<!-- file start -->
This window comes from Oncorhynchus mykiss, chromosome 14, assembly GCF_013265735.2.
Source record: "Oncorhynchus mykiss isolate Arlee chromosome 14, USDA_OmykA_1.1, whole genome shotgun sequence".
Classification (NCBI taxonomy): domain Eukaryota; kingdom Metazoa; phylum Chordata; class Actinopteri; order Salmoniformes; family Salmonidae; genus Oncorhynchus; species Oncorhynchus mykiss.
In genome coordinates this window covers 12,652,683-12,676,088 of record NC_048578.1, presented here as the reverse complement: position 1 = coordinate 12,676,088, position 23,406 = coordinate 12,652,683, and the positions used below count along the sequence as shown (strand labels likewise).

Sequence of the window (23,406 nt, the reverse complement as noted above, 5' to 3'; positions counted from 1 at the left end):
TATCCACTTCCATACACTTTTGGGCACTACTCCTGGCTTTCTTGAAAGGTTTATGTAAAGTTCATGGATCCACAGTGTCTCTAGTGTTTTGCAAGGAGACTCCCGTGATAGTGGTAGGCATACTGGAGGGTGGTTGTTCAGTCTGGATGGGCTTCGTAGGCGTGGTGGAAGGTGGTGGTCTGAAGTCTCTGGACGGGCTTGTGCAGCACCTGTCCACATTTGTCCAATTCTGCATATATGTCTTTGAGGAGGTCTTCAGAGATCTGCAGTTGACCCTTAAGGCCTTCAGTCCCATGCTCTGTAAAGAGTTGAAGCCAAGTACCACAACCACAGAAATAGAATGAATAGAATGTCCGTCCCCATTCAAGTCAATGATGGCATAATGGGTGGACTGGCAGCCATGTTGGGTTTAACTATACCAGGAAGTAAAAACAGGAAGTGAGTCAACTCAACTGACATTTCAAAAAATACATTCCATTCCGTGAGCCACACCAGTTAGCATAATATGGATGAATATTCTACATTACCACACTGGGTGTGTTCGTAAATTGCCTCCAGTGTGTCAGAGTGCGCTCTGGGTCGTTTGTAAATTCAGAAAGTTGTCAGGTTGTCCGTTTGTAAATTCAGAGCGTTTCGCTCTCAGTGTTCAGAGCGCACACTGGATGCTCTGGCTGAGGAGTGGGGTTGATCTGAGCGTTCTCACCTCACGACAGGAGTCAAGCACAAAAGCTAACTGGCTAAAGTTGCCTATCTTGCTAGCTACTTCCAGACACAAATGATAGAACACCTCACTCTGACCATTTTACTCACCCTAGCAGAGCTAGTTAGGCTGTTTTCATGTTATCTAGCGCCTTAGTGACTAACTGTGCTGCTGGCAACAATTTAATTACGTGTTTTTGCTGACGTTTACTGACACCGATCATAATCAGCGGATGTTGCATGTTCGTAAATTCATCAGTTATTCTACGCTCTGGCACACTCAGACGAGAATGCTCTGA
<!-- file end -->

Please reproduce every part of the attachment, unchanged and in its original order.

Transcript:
This window comes from Oncorhynchus mykiss, chromosome 14, assembly GCF_013265735.2.
Source record: "Oncorhynchus mykiss isolate Arlee chromosome 14, USDA_OmykA_1.1, whole genome shotgun sequence".
Classification (NCBI taxonomy): domain Eukaryota; kingdom Metazoa; phylum Chordata; class Actinopteri; order Salmoniformes; family Salmonidae; genus Oncorhynchus; species Oncorhynchus mykiss.
In genome coordinates this window covers 12,652,683-12,676,088 of record NC_048578.1, presented here as the reverse complement: position 1 = coordinate 12,676,088, position 23,406 = coordinate 12,652,683, and the positions used below count along the sequence as shown (strand labels likewise).

Sequence of the window (23,406 nt, the reverse complement as noted above, 5' to 3'; positions counted from 1 at the left end):
TATCCACTTCCATACACTTTTGGGCACTACTCCTGGCTTTCTTGAAAGGTTTATGTAAAGTTCATGGATCCACAGTGTCTCTAGTGTTTTGCAAGGAGACTCCCGTGATAGTGGTAGGCATACTGGAGGGTGGTTGTTCAGTCTGGATGGGCTTCGTAGGCGTGGTGGAAGGTGGTGGTCTGAAGTCTCTGGACGGGCTTGTGCAGCACCTGTCCACATTTGTCCAATTCTGCATATATGTCTTTGAGGAGGTCTTCAGAGATCTGCAGTTGACCCTTAAGGCCTTCAGTCCCATGCTCTGTAAAGAGTTGAAGCCAAGTACCACAACCACAGAAATAGAATGAATAGAATGTCCGTCCCCATTCAAGTCAATGATGGCATAATGGGTGGACTGGCAGCCATGTTGGGTTTAACTATACCAGGAAGTAAAAACAGGAAGTGAGTCAACTCAACTGACATTTCAAAAAATACATTCCATTCCGTGAGCCACACCAGTTAGCATAATATGGATGAATATTCTACATTACCACACTGGGTGTGTTCGTAAATTGCCTCCAGTGTGTCAGAGTGCGCTCTGGGTCGTTTGTAAATTCAGAAAGTTGTCAGGTTGTCCGTTTGTAAATTCAGAGCGTTTCGCTCTCAGTGTTCAGAGCGCACACTGGATGCTCTGGCTGAGGAGTGGGGTTGATCTGAGCGTTCTCACCTCACGACAGGAGTCAAGCACAAAAGCTAACTGGCTAAAGTTGCCTATCTTGCTAGCTACTTCCAGACACAAATGATAGAACACCTCACTCTGACCATTTTACTCACCCTAGCAGAGCTAGTTAGGCTGTTTTCATGTTATCTAGCGCCTTAGTGACTAACTGTGCTGCTGGCAACAATTTAATTACGTGTTTTTGCTGACGTTTACTGACACCGATCATAATCAGCGGATGTTGCATGTTCGTAAATTCATCAGTTATTCTACGCTCTGGCACACTCAGACGAGAATGCTCTGA